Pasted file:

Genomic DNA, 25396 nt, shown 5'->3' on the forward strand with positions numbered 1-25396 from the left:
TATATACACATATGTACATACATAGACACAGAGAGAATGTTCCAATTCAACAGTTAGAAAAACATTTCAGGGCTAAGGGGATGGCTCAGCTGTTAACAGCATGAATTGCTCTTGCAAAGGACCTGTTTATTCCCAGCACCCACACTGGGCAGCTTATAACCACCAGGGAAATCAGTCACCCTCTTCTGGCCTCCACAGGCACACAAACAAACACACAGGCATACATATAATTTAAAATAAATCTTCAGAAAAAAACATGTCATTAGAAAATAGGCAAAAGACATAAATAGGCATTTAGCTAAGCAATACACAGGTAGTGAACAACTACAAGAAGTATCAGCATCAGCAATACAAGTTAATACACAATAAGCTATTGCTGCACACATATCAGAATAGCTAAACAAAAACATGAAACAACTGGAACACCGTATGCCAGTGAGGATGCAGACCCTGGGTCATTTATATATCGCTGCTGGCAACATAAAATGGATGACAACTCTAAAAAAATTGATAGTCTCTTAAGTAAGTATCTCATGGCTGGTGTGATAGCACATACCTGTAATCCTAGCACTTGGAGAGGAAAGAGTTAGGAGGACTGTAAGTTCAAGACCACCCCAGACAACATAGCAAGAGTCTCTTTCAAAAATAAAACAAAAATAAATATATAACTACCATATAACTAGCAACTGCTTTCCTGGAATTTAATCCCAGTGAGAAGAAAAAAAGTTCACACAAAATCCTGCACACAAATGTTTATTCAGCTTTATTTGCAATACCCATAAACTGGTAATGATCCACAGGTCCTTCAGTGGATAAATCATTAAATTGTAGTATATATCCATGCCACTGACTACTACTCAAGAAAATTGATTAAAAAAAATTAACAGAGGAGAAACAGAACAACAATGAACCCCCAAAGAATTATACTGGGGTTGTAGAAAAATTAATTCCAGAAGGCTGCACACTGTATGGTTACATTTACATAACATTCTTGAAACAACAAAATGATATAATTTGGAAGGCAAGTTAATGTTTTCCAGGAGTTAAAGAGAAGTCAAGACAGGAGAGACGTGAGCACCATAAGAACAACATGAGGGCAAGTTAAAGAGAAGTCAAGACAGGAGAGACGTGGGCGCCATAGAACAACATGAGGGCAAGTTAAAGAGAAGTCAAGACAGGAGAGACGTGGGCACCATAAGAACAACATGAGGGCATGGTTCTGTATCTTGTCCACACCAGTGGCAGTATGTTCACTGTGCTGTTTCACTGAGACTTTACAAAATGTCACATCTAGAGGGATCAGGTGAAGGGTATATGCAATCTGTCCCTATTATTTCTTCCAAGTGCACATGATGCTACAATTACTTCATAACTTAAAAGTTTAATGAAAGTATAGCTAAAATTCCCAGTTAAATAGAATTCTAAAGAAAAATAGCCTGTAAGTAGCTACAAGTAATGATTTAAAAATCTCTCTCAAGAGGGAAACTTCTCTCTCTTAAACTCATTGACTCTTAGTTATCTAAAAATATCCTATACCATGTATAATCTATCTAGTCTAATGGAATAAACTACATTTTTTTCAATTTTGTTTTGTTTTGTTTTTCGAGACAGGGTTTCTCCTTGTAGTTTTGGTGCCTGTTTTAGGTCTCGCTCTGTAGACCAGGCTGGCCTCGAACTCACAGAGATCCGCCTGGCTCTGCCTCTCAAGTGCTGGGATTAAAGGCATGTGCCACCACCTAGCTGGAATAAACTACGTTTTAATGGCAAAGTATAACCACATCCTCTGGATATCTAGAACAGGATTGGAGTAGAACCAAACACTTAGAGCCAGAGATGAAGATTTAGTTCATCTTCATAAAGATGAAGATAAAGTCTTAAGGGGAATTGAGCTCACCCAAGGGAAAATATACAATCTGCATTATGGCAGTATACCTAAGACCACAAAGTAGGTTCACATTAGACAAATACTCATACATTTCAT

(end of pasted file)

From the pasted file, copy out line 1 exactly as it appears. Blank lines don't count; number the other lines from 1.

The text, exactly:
Genomic DNA, 25396 nt, shown 5'->3' on the forward strand with positions numbered 1-25396 from the left: